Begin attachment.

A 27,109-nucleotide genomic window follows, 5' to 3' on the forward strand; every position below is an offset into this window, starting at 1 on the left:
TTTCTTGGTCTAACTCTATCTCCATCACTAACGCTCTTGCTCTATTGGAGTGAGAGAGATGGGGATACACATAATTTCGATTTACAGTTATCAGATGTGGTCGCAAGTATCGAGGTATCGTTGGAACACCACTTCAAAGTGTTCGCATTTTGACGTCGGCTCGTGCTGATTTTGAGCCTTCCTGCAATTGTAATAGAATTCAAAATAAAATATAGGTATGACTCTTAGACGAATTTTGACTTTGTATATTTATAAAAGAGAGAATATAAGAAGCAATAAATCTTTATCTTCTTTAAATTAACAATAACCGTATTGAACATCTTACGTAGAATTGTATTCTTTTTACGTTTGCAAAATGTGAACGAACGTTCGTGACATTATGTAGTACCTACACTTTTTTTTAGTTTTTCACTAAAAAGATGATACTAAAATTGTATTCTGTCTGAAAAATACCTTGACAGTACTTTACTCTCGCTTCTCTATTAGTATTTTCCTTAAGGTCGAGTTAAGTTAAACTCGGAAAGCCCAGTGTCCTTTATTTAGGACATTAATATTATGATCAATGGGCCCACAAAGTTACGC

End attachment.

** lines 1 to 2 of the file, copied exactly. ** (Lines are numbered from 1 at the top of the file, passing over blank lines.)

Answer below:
A 27,109-nucleotide genomic window follows, 5' to 3' on the forward strand; every position below is an offset into this window, starting at 1 on the left:
TTTCTTGGTCTAACTCTATCTCCATCACTAACGCTCTTGCTCTATTGGAGTGAGAGAGATGGGGATACACATAATTTCGATTTACAGTTATCAGATGTGGTCGCAAGTATCGAGGTATCGTTGGAACACCACTTCAAAGTGTTCGCATTTTGACGTCGGCTCGTGCTGATTTTGAGCCTTCCTGCAATTGTAATAGAATTCAAAATAAAATATAGGTATGACTCTTAGACGAATTTTGACTTTGTATATTTATAAAAGAGAGAATATAAGAAGCAATAAATCTTTATCTTCTTTAAATTAACAATAACCGTATTGAACATCTTACGTAGAATTGTATTCTTTTTACGTTTGCAAAATGTGAACGAACGTTCGTGACATTATGTAGTACCTACACTTTTTTTTAGTTTTTCACTAAAAAGATGATACTAAAATTGTATTCTGTCTGAAAAATACCTTGACAGTACTTTACTCTCGCTTCTCTATTAGTATTTTCCTTAAGGTCGAGTTAAGTTAAACTCGGAAAGCCCAGTGTCCTTTATTTAGGACATTAATATTATGATCAATGGGCCCACAAAGTTACGC